From union negotiations to mental health services

CMU Board of Trustees Committees meet before full session

The Chair of the Finance and Facilities Committee Edward Plawecki presents a brief summary of what the committee has been working on at the Sept. 28 Board of Trustees meeting.

On Feb. 5, the Central Michigan University Board of Trustees held a series of public committee meetings. They discussed a variety of topics such as the consolidation of mental health services, union negotiations, and the withdrawal fee. 

Four committees held consecutive meetings with the board:

  • Academic and Student Affairs Committee
  • Finance and Facilities Committee
  • Faculty Liaison Committee
  • Student Liaision Committee

Central Michigan Life staff watched each of these meetings. Here's what was discussed at each.

Academic and Student Affairs Committee

Two new programs are being launched at Central to benefit students and citizens’ mental health.

Renee Watson, the Vice President of Student Affairs, said that the department is planning to rebrand the CMU Cares initiative by combining and connecting it with other mental health services on campus. She said they are aiming to combine all of the mental health service departments into one building.

“Student life, health, and safety is critical to their success,” Watson said. “We want all students to remain and be well.”

She said this remodel would also help these different mental health departments communicate better with one another and become a “tight, integrated model.”

“The goal of this model is to reduce some of the stigma associated with these offices, leveraging staff expertise and the synergistic wellness model to realistically care for students,” Watson said.

Additionally, Allison Arnold, the director of the Rural Health Equity Institute, announced they will be launching a telehealth program to serve those in rural areas who are in need of mental health services. This is being done by launching a satellite at the Traverse City Chamber of Commerce.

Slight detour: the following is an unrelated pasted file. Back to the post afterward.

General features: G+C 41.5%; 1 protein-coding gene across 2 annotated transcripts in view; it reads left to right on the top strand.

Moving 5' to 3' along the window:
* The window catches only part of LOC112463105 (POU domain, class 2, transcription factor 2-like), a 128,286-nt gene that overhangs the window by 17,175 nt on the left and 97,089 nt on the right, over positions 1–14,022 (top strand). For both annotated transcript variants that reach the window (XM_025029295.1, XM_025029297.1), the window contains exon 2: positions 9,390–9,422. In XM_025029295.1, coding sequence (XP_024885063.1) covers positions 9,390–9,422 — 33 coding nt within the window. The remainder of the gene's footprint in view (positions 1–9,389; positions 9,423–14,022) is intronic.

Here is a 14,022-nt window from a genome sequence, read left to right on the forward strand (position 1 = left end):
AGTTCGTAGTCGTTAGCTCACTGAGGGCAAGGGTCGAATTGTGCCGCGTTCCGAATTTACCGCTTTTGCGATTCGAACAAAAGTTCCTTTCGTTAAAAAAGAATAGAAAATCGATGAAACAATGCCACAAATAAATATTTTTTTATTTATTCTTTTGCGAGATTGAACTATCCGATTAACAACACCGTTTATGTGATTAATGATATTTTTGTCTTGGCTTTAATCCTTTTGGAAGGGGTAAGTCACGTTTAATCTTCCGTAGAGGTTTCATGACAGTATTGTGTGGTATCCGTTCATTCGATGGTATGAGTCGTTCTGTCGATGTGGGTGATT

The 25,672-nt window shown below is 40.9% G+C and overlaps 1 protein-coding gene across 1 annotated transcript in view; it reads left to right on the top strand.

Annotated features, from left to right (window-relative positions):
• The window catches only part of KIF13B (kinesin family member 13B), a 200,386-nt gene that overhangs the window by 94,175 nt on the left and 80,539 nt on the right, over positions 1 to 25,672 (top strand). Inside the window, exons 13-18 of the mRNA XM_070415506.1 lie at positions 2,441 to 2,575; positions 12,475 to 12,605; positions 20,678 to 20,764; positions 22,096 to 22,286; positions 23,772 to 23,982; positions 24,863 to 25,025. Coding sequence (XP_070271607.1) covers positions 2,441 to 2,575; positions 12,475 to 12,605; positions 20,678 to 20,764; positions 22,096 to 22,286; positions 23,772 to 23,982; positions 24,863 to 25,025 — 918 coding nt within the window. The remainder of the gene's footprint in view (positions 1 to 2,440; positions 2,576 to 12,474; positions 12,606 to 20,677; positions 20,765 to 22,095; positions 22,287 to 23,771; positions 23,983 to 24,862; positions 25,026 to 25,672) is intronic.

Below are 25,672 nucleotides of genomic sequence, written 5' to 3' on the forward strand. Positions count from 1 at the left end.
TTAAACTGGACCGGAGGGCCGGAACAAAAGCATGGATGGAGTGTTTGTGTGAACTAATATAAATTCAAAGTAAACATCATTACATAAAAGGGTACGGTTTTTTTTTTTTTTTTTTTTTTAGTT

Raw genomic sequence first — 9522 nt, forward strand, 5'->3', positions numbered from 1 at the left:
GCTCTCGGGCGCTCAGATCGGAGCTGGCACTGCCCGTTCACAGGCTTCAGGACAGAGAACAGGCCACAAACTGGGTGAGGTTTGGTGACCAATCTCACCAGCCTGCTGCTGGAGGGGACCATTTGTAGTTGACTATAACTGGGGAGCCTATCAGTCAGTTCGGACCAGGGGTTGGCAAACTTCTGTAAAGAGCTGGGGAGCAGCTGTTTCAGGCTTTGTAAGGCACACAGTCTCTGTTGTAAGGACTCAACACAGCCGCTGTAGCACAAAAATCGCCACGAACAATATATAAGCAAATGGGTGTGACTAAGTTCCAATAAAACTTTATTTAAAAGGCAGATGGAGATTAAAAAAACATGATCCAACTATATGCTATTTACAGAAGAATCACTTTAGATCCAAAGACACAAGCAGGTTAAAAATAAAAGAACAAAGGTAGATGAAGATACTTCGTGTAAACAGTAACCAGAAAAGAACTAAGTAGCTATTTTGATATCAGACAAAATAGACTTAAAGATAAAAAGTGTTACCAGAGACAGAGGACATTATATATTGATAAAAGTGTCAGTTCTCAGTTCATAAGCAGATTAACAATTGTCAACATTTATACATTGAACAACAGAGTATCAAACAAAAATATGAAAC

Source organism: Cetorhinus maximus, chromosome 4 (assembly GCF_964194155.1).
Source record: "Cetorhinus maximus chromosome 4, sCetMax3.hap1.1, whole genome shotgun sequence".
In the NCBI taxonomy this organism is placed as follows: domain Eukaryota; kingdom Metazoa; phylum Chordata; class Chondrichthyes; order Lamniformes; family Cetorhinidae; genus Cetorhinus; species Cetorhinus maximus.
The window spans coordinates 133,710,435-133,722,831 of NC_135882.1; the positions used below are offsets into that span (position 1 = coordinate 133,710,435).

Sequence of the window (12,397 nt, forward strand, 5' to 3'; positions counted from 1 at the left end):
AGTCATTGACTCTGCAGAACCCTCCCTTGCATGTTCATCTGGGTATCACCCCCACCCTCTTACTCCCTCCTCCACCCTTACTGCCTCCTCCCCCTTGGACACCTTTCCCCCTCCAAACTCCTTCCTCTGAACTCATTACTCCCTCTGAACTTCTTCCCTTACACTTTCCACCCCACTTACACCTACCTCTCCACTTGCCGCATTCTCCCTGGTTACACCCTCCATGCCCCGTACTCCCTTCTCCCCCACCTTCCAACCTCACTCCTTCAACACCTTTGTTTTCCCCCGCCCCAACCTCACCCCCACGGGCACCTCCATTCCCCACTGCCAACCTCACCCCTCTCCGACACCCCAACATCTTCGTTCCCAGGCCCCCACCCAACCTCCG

“We are thrilled to be able to provide our services both here and by serving our region,” she said.

Arnold said 20% of Michigan’s population resides in rural areas, and those in rural areas are more likely to face issues with poverty, inaccessibility to public transportation and health services and higher rates of suicide. 

She said the telehealth services could help those in rural areas get access to suicide prevention materials, and it could help local communities gather data on what’s affecting their community members most post-COVID.

“The success of rural communities is absolutely essential for Michigan prosperity,” Arnold said.

Enrollment and application numbers were also discussed at the meeting, and it was found that the university has received over 21,000 applications as of Feb. 2024. 

Jennifer Dehaemers, the Vice President of Student Recruitment and Retention, said there was an increase of around 3,000 applicants compared to fall 2023, and they expect to see an increase in admission numbers in the fall of 2025.

“We’re really excited about the number of students that are participating… and that should make a difference in enrollment in the long term,” she said.

Additionally, the Board also discussed that FAFSA processing has been delayed yet again and the Department of Education will not be processing forms until March of this year. As a result, they have seen a decline in students submitting their initial $200 deposit by 11.6%, as parents are unsure of the aid their students will receive.

To combat this, Dehaemers said the university is pushing back the deposit submission deadline from May 1 to June 1, and they may offer refunds as needed. 

“It’s estimated that over 2 million more students will be receiving a Pell Grant this year,” she said. “I think that this additional investment is going to help families understand where it might be the best place for them to get their education, and also where they can afford it.”